Quite often it is the case that we overcome one addiction, only to develop another. Apparently, that neurosis has to go somewhere. Perhaps, it is due to the fact that we have addictive personalities, or else suffer from gluttony, but when all is said and done, the fact is we just substitute drugs or alcohol for something else!
That something else could be food, gambling, sex, shopping, anger, or even going to so many meetings that we have no time to engage with the "world-at-large"…..to work, interact with both addicts and non-addicts, alike, to find love, or any number of things.
Personally, I know that once I stopped using prescription pills and alcohol, I picked up a lot more food, like never before. Thank God, I figured that out in time before it got out of hand.
Even today, I struggle with buying excessively. If I get bored, am angry, unhappy, whatever the emotion, I want to purchase something, or spend money just to spend it.
Just yesterday, I had to place an order for something that is a luxury, nonetheless, I love it…….it makes me feel good. Rather than buying what I needed (one), I ordered five. I rationalized all five purchases because I got free shipping, as I spent the qualified amount.
With that said, the more I address uncomfortable feelings, the more conscious and alert I become regarding my addictive habits. Consequently, I take more thoughtful action.
Nevertheless, it is hard to address difficult feelings, not to mention those buried deep in the past, yet continue to somehow come up.
That brings me to another addiction I have thankfully overcome! For a long time I was co-dependent and I never said no, ever! I had to be in the company of someone else no matter how much I was disparaged or treated badly. And, despite the fact that I did not want to go to the "Renaissance festival" or the zoo, or any number of activities, I said yes, because I thought I had to…..God forbid I said no. The thought of confrontation frightened me. Besides, I needed to be around people to validate me.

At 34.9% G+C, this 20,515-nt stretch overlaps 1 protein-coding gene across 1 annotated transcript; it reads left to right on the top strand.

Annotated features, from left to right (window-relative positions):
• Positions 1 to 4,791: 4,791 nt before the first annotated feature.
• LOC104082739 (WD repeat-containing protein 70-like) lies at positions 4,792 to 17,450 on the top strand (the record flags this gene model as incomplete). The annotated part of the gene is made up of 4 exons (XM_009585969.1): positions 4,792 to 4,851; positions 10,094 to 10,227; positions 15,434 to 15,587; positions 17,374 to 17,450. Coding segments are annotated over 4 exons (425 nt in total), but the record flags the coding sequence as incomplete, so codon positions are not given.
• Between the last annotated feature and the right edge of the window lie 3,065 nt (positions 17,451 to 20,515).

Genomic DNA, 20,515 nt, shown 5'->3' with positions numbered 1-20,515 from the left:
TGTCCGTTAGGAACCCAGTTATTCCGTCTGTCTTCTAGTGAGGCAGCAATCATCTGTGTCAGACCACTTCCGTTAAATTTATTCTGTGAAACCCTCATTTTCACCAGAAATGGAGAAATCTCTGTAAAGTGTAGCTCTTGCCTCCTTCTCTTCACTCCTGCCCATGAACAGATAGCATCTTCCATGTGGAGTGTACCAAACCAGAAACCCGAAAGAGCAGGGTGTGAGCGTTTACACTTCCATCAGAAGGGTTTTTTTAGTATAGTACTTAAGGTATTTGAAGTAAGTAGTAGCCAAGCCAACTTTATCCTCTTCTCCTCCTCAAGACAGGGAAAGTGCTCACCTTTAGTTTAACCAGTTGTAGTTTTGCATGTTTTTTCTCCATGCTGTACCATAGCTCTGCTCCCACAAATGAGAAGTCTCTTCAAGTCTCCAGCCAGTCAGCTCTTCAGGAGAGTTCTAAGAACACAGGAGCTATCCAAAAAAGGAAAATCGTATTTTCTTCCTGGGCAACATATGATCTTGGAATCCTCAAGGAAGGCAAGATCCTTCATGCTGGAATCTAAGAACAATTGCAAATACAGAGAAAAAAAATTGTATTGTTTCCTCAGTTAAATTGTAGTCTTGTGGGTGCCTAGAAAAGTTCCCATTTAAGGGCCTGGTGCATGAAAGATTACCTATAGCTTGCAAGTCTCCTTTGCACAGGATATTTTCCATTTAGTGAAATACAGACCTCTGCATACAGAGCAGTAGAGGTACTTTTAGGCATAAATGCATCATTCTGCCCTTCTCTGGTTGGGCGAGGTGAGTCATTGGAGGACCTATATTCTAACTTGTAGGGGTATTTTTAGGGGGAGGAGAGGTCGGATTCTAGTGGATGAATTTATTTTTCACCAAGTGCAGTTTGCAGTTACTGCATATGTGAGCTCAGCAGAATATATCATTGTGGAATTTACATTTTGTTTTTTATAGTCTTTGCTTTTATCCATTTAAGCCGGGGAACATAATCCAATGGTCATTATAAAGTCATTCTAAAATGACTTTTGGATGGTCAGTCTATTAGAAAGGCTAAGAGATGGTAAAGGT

The worst they treated me, the more I wanted to prove to them that I was worthwhile and could be whoever they wanted me to be.
Perhaps co-dependence was not killing me as overtly as prescription pills were, but it surely was blocking my progress in life. Today, I am proud to say that I have overcome that addiction.
However, now I am at the other end of the spectrum, as I prefer to be alone, because I need "to think about things."
Today, I learning to strive for BALANCE. Like everyone else, I take two steps forward and one step back sometimes. More often than not, I chose people to be in my life based on similar values, not because I need some void filled. The reality is that no person, place or thing can fill that void. Only I can fill that void as I develop a closer connection to my Higher Power.
Yes, I think I know what you are thinking……an addiction in some form or another is inescapable, and perhaps even healthy! I suppose that could be correct…….exercising too much seems like a heathy addiction, or eating exclusively healthy, bland food! Ironically, I am engaging in both of these behaviors at the moment!
What I have learned is to address my addictions, or my "perceived addictions", in the order that they kill, or cause me substantial bodily injury, whether it is physical or psychological. Therefore, if I am addicted to cocaine, alcohol, and cigarettes, it is a sure bet that the priority should be placed on terminating the use of cocaine and alcohol, rather than cigarettes…..for the time being.
With that said, if it does not kill us and is not illegal, perhaps we should strive for balance.
Maintaining balance is a difficult challenge for me, as it is for the typical addict. More often than not, I do it or I don't, i.e., rather than having a few pieces of Red Vine licorice, I have 3 packages, in one sitting! Or, I drink two 12 ounce coffees, back to back, in less than one hour, every morning no less! If I like a song, I listen to it over and over again, obsessively, as I have been listening to Brandi Carlisle's CD, Bear Creek, the last day and a half.
When I exercise, I exercise to the point of exhaustion, and that is pretty much everyday. I study the same way, and so forth! Perhaps it is alcoholism, or perhaps it is Aspergers, which I was diagnosed with when I was seven.
I am not sure. Nevertheless, although I cannot always turn off the thoughts, or dial down my emotions, I have learned that I can focus on balance and equanimity, and when all else fails, I can pray for Heavenly Father's intervention. So can you!
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